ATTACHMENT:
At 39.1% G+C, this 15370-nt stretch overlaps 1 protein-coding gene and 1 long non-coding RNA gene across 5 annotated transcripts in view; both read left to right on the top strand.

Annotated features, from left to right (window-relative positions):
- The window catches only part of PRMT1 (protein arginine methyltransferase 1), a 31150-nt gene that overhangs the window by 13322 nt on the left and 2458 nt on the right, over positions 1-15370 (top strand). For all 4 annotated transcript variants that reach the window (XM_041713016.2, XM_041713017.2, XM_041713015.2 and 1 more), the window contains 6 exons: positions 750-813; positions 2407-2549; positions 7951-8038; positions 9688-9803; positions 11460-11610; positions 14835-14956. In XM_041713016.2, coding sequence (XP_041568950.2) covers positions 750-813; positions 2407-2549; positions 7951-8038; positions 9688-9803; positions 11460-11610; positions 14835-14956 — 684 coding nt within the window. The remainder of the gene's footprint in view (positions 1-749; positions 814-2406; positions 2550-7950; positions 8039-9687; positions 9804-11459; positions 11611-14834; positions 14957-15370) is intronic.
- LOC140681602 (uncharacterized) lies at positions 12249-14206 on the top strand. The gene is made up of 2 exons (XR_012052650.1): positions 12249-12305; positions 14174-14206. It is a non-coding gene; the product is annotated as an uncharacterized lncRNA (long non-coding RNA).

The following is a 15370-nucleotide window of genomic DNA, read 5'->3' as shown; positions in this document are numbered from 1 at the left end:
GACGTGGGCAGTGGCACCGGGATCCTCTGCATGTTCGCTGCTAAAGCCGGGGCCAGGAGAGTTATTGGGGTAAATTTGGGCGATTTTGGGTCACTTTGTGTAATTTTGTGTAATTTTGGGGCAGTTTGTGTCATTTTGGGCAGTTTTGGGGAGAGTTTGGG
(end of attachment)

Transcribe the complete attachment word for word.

At 39.1% G+C, this 15370-nt stretch overlaps 1 protein-coding gene and 1 long non-coding RNA gene across 5 annotated transcripts in view; both read left to right on the top strand.

Annotated features, from left to right (window-relative positions):
- The window catches only part of PRMT1 (protein arginine methyltransferase 1), a 31150-nt gene that overhangs the window by 13322 nt on the left and 2458 nt on the right, over positions 1-15370 (top strand). For all 4 annotated transcript variants that reach the window (XM_041713016.2, XM_041713017.2, XM_041713015.2 and 1 more), the window contains 6 exons: positions 750-813; positions 2407-2549; positions 7951-8038; positions 9688-9803; positions 11460-11610; positions 14835-14956. In XM_041713016.2, coding sequence (XP_041568950.2) covers positions 750-813; positions 2407-2549; positions 7951-8038; positions 9688-9803; positions 11460-11610; positions 14835-14956 — 684 coding nt within the window. The remainder of the gene's footprint in view (positions 1-749; positions 814-2406; positions 2550-7950; positions 8039-9687; positions 9804-11459; positions 11611-14834; positions 14957-15370) is intronic.
- LOC140681602 (uncharacterized) lies at positions 12249-14206 on the top strand. The gene is made up of 2 exons (XR_012052650.1): positions 12249-12305; positions 14174-14206. It is a non-coding gene; the product is annotated as an uncharacterized lncRNA (long non-coding RNA).

The following is a 15370-nucleotide window of genomic DNA, read 5'->3' as shown; positions in this document are numbered from 1 at the left end:
GACGTGGGCAGTGGCACCGGGATCCTCTGCATGTTCGCTGCTAAAGCCGGGGCCAGGAGAGTTATTGGGGTAAATTTGGGCGATTTTGGGTCACTTTGTGTAATTTTGTGTAATTTTGGGGCAGTTTGTGTCATTTTGGGCAGTTTTGGGGAGAGTTTGGG